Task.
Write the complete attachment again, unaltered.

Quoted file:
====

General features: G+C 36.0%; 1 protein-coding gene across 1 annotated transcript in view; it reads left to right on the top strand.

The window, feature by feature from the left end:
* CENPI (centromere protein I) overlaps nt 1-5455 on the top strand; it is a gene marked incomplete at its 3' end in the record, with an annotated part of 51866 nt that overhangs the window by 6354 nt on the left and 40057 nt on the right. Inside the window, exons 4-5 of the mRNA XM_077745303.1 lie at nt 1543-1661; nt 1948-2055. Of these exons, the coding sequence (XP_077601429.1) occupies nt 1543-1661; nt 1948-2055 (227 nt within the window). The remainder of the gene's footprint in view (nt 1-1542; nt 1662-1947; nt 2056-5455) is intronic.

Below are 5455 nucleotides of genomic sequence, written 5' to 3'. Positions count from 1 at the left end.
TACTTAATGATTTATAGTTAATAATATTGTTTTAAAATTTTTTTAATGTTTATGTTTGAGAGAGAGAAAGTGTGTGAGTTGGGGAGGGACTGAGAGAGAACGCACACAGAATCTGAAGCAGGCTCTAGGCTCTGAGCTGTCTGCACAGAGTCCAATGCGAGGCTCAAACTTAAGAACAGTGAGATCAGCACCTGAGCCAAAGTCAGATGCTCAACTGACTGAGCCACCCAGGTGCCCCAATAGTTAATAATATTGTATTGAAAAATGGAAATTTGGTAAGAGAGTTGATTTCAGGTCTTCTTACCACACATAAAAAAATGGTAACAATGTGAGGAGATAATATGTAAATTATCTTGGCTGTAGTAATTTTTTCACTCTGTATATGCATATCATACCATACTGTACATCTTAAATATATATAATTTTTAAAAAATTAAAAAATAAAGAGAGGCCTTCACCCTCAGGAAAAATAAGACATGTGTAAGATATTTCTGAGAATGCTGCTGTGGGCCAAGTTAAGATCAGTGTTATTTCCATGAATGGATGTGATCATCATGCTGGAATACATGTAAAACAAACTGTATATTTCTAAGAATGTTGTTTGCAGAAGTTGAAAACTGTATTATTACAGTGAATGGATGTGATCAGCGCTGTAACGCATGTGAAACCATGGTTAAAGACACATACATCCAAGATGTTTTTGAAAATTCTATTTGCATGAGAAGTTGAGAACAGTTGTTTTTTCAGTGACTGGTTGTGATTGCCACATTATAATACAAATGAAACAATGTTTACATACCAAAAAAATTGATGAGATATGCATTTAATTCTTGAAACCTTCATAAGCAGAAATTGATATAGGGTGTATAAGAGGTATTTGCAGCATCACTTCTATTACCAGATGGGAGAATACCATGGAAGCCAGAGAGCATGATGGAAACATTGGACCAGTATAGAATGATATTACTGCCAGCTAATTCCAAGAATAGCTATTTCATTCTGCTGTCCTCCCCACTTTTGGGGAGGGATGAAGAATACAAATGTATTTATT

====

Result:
General features: G+C 36.0%; 1 protein-coding gene across 1 annotated transcript in view; it reads left to right on the top strand.

The window, feature by feature from the left end:
* CENPI (centromere protein I) overlaps nt 1-5455 on the top strand; it is a gene marked incomplete at its 3' end in the record, with an annotated part of 51866 nt that overhangs the window by 6354 nt on the left and 40057 nt on the right. Inside the window, exons 4-5 of the mRNA XM_077745303.1 lie at nt 1543-1661; nt 1948-2055. Of these exons, the coding sequence (XP_077601429.1) occupies nt 1543-1661; nt 1948-2055 (227 nt within the window). The remainder of the gene's footprint in view (nt 1-1542; nt 1662-1947; nt 2056-5455) is intronic.

Below are 5455 nucleotides of genomic sequence, written 5' to 3'. Positions count from 1 at the left end.
TACTTAATGATTTATAGTTAATAATATTGTTTTAAAATTTTTTTAATGTTTATGTTTGAGAGAGAGAAAGTGTGTGAGTTGGGGAGGGACTGAGAGAGAACGCACACAGAATCTGAAGCAGGCTCTAGGCTCTGAGCTGTCTGCACAGAGTCCAATGCGAGGCTCAAACTTAAGAACAGTGAGATCAGCACCTGAGCCAAAGTCAGATGCTCAACTGACTGAGCCACCCAGGTGCCCCAATAGTTAATAATATTGTATTGAAAAATGGAAATTTGGTAAGAGAGTTGATTTCAGGTCTTCTTACCACACATAAAAAAATGGTAACAATGTGAGGAGATAATATGTAAATTATCTTGGCTGTAGTAATTTTTTCACTCTGTATATGCATATCATACCATACTGTACATCTTAAATATATATAATTTTTAAAAAATTAAAAAATAAAGAGAGGCCTTCACCCTCAGGAAAAATAAGACATGTGTAAGATATTTCTGAGAATGCTGCTGTGGGCCAAGTTAAGATCAGTGTTATTTCCATGAATGGATGTGATCATCATGCTGGAATACATGTAAAACAAACTGTATATTTCTAAGAATGTTGTTTGCAGAAGTTGAAAACTGTATTATTACAGTGAATGGATGTGATCAGCGCTGTAACGCATGTGAAACCATGGTTAAAGACACATACATCCAAGATGTTTTTGAAAATTCTATTTGCATGAGAAGTTGAGAACAGTTGTTTTTTCAGTGACTGGTTGTGATTGCCACATTATAATACAAATGAAACAATGTTTACATACCAAAAAAATTGATGAGATATGCATTTAATTCTTGAAACCTTCATAAGCAGAAATTGATATAGGGTGTATAAGAGGTATTTGCAGCATCACTTCTATTACCAGATGGGAGAATACCATGGAAGCCAGAGAGCATGATGGAAACATTGGACCAGTATAGAATGATATTACTGCCAGCTAATTCCAAGAATAGCTATTTCATTCTGCTGTCCTCCCCACTTTTGGGGAGGGATGAAGAATACAAATGTATTTATT